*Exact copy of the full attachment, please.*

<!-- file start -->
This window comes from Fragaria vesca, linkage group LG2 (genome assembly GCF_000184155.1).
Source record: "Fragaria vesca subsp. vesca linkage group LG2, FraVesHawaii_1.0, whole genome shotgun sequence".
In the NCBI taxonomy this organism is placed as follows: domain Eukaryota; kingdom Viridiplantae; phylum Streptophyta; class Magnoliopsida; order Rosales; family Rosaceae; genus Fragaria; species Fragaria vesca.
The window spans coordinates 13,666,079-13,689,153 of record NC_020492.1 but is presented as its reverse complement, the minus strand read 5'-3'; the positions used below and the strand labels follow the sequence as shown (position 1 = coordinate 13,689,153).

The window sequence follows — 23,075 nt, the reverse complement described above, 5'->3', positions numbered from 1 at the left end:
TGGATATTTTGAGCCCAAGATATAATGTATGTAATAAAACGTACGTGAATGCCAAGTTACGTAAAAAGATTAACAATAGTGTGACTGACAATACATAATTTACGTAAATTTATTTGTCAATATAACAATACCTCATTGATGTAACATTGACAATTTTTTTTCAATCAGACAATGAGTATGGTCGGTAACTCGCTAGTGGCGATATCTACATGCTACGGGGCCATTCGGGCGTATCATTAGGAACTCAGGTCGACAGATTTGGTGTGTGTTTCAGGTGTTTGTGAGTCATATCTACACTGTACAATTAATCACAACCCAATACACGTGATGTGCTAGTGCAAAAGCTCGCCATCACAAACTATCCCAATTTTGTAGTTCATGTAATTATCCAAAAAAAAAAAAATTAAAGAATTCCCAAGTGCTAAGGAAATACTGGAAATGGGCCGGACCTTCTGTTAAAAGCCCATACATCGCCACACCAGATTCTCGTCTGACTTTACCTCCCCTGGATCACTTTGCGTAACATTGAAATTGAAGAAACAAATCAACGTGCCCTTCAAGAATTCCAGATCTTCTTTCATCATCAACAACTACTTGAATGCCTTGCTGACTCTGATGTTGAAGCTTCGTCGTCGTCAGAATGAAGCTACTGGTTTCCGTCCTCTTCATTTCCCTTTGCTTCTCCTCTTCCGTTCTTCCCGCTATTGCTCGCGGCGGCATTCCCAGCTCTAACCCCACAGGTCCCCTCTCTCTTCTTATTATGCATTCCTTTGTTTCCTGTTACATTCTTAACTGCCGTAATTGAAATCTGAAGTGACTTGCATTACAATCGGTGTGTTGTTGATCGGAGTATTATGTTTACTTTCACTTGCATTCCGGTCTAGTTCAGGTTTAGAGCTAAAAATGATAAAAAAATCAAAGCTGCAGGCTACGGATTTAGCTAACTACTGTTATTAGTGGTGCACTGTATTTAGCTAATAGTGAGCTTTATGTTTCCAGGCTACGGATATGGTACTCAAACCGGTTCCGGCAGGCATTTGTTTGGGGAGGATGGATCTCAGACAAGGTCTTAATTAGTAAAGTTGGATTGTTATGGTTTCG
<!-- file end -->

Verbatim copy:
This window comes from Fragaria vesca, linkage group LG2 (genome assembly GCF_000184155.1).
Source record: "Fragaria vesca subsp. vesca linkage group LG2, FraVesHawaii_1.0, whole genome shotgun sequence".
In the NCBI taxonomy this organism is placed as follows: domain Eukaryota; kingdom Viridiplantae; phylum Streptophyta; class Magnoliopsida; order Rosales; family Rosaceae; genus Fragaria; species Fragaria vesca.
The window spans coordinates 13,666,079-13,689,153 of record NC_020492.1 but is presented as its reverse complement, the minus strand read 5'-3'; the positions used below and the strand labels follow the sequence as shown (position 1 = coordinate 13,689,153).

The window sequence follows — 23,075 nt, the reverse complement described above, 5'->3', positions numbered from 1 at the left end:
TGGATATTTTGAGCCCAAGATATAATGTATGTAATAAAACGTACGTGAATGCCAAGTTACGTAAAAAGATTAACAATAGTGTGACTGACAATACATAATTTACGTAAATTTATTTGTCAATATAACAATACCTCATTGATGTAACATTGACAATTTTTTTTCAATCAGACAATGAGTATGGTCGGTAACTCGCTAGTGGCGATATCTACATGCTACGGGGCCATTCGGGCGTATCATTAGGAACTCAGGTCGACAGATTTGGTGTGTGTTTCAGGTGTTTGTGAGTCATATCTACACTGTACAATTAATCACAACCCAATACACGTGATGTGCTAGTGCAAAAGCTCGCCATCACAAACTATCCCAATTTTGTAGTTCATGTAATTATCCAAAAAAAAAAAAATTAAAGAATTCCCAAGTGCTAAGGAAATACTGGAAATGGGCCGGACCTTCTGTTAAAAGCCCATACATCGCCACACCAGATTCTCGTCTGACTTTACCTCCCCTGGATCACTTTGCGTAACATTGAAATTGAAGAAACAAATCAACGTGCCCTTCAAGAATTCCAGATCTTCTTTCATCATCAACAACTACTTGAATGCCTTGCTGACTCTGATGTTGAAGCTTCGTCGTCGTCAGAATGAAGCTACTGGTTTCCGTCCTCTTCATTTCCCTTTGCTTCTCCTCTTCCGTTCTTCCCGCTATTGCTCGCGGCGGCATTCCCAGCTCTAACCCCACAGGTCCCCTCTCTCTTCTTATTATGCATTCCTTTGTTTCCTGTTACATTCTTAACTGCCGTAATTGAAATCTGAAGTGACTTGCATTACAATCGGTGTGTTGTTGATCGGAGTATTATGTTTACTTTCACTTGCATTCCGGTCTAGTTCAGGTTTAGAGCTAAAAATGATAAAAAAATCAAAGCTGCAGGCTACGGATTTAGCTAACTACTGTTATTAGTGGTGCACTGTATTTAGCTAATAGTGAGCTTTATGTTTCCAGGCTACGGATATGGTACTCAAACCGGTTCCGGCAGGCATTTGTTTGGGGAGGATGGATCTCAGACAAGGTCTTAATTAGTAAAGTTGGATTGTTATGGTTTCG